I often get the question if recreational players should copy WTA player specs over the more demanding ATP specs. Let us look into ATP vs WTA racquets.
I generally do not think you should imitate anyone, especially not professional tennis players, but if you would like to base your specs on a pro, it is better to use WTA player specs because they are usually lighter and more forgiving. But let us dive deeper into the specs of the different tours, ATP vs WTA racquets.
I used a sheet of collected ATP and WTA player racquets on this page. Inactive players on the sheet are not from the “good old days”, but a mix of players who retired in the last ten years.
There are a few conclusions we can draw from this:
1. Swing weights are moving downwards on both tours
2. Static weight is also moving downwards
3. WTA players do not play with much lower swing weights than ATP pros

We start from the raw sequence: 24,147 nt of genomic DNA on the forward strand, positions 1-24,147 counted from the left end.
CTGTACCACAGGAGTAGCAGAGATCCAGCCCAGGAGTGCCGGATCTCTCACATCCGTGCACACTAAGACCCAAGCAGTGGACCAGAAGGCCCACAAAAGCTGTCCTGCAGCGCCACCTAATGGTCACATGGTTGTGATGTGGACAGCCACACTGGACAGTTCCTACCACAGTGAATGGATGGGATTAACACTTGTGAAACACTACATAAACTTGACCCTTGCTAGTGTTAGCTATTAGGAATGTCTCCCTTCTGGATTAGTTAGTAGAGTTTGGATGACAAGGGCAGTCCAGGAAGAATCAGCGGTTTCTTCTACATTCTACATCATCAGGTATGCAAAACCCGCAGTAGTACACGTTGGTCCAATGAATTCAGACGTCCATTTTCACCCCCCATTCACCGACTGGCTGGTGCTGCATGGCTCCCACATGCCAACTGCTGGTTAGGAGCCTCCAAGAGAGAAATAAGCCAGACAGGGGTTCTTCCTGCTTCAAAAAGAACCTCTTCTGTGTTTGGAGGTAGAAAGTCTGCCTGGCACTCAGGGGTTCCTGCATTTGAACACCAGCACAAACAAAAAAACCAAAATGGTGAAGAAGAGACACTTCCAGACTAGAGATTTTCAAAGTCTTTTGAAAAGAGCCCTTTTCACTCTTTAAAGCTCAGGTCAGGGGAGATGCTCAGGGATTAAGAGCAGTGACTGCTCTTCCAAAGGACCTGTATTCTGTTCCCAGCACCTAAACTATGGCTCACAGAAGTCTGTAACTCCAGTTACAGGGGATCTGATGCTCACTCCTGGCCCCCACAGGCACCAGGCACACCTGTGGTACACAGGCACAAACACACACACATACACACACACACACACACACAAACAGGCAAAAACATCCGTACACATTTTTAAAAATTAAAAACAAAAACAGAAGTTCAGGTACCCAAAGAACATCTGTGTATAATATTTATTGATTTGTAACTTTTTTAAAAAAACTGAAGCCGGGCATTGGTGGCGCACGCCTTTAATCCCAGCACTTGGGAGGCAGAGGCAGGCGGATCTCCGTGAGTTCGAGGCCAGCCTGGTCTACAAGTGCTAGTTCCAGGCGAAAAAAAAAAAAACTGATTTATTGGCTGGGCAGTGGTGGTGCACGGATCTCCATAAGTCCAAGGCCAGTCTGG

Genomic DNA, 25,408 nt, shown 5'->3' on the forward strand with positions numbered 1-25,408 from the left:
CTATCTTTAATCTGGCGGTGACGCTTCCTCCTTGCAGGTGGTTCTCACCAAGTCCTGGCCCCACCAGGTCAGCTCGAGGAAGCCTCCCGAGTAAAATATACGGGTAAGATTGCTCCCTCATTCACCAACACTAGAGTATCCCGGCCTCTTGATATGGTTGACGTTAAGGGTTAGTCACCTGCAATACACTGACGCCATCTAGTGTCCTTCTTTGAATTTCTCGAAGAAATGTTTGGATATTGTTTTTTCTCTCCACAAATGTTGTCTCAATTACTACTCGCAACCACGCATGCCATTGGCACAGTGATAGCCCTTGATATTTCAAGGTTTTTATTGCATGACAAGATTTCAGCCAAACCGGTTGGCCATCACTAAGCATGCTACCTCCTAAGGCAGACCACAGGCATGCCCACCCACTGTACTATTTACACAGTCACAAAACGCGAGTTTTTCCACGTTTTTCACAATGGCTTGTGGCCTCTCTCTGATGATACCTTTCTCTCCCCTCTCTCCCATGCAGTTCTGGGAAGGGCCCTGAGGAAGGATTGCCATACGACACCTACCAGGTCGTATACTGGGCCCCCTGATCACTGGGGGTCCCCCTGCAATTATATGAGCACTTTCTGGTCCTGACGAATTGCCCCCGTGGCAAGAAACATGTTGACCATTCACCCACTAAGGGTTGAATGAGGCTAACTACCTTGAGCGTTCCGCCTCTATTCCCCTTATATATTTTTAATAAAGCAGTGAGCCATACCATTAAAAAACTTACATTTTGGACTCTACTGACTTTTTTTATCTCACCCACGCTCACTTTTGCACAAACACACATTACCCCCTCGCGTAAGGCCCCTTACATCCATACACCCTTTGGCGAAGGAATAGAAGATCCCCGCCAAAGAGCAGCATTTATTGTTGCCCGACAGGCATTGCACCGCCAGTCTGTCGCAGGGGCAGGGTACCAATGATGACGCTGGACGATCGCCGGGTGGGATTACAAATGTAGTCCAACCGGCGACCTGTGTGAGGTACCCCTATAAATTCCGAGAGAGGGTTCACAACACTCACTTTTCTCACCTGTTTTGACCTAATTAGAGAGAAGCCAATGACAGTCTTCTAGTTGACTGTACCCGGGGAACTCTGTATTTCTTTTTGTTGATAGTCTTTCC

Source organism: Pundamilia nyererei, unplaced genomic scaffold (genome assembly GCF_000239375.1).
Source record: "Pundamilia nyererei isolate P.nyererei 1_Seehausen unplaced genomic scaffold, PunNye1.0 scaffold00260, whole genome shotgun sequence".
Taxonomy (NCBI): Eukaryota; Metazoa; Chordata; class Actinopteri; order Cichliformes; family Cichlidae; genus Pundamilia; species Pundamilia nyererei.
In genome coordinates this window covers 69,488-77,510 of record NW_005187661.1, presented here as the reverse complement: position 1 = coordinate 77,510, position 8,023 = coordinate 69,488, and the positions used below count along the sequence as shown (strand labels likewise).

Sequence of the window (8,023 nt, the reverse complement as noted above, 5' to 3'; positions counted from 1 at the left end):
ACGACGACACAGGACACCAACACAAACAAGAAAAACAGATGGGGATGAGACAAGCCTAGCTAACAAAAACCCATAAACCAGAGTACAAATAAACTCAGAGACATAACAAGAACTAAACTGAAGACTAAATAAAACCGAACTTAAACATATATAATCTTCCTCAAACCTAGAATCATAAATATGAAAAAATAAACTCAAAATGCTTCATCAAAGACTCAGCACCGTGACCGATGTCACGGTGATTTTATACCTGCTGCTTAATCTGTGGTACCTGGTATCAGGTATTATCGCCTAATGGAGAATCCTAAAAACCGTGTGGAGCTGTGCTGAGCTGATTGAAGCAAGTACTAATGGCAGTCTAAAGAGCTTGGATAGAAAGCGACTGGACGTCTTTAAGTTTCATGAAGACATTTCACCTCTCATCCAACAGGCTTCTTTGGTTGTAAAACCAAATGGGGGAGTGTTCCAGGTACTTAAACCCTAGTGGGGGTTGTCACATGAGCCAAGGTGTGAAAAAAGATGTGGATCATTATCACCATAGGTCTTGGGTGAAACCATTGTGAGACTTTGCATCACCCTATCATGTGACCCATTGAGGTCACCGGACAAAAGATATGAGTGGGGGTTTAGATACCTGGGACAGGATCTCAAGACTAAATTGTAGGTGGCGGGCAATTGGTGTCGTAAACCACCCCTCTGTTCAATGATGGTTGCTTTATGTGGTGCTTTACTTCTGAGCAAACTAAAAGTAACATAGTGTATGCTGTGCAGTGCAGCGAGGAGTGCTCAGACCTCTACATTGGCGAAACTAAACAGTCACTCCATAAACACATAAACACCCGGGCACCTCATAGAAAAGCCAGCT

4. The difference in WTA vs ATP is a lower static weight but a more head-heavy balance.
5. WTA players use larger head sizes on average.
6. Doubles players use racquets with a higher static weight but a more head-light balance than ATP singles players.
These are somewhat broad generalisations but over the years I have found them to ring true. And most retail racquets sold these days are more towards the WTA player style than the ATP style.
What can you learn from this?
1. Play better with a slightly lower swing weight than I thought (320-325)
2. Really appreciate the bigger sweet spot in a 100 sq inch racquet
3. Do not find that the extra precision I get from a smaller head size benefits my game as much as the extra free power and spin from the larger head size.
My current setup is definitely more towards a WTA style player than an ATP, but my swing weight is still lower than the average pro on both tours. Although there are a few 340+ SW racquets I really love to play with: the PT57A 16×19, the Dahcor AK97S, and racquets like the HEAD Graphene 360+ Prestige MP – I can not be as consistent with my depth and power with those racquets.
I definitely feel like you can get a pretty connected racquet with a large sweet spot these days without going below 100 sq inches. The Diadem Nova and the new Graphene 360+ Speed MP are two good examples of this. Reviews to come.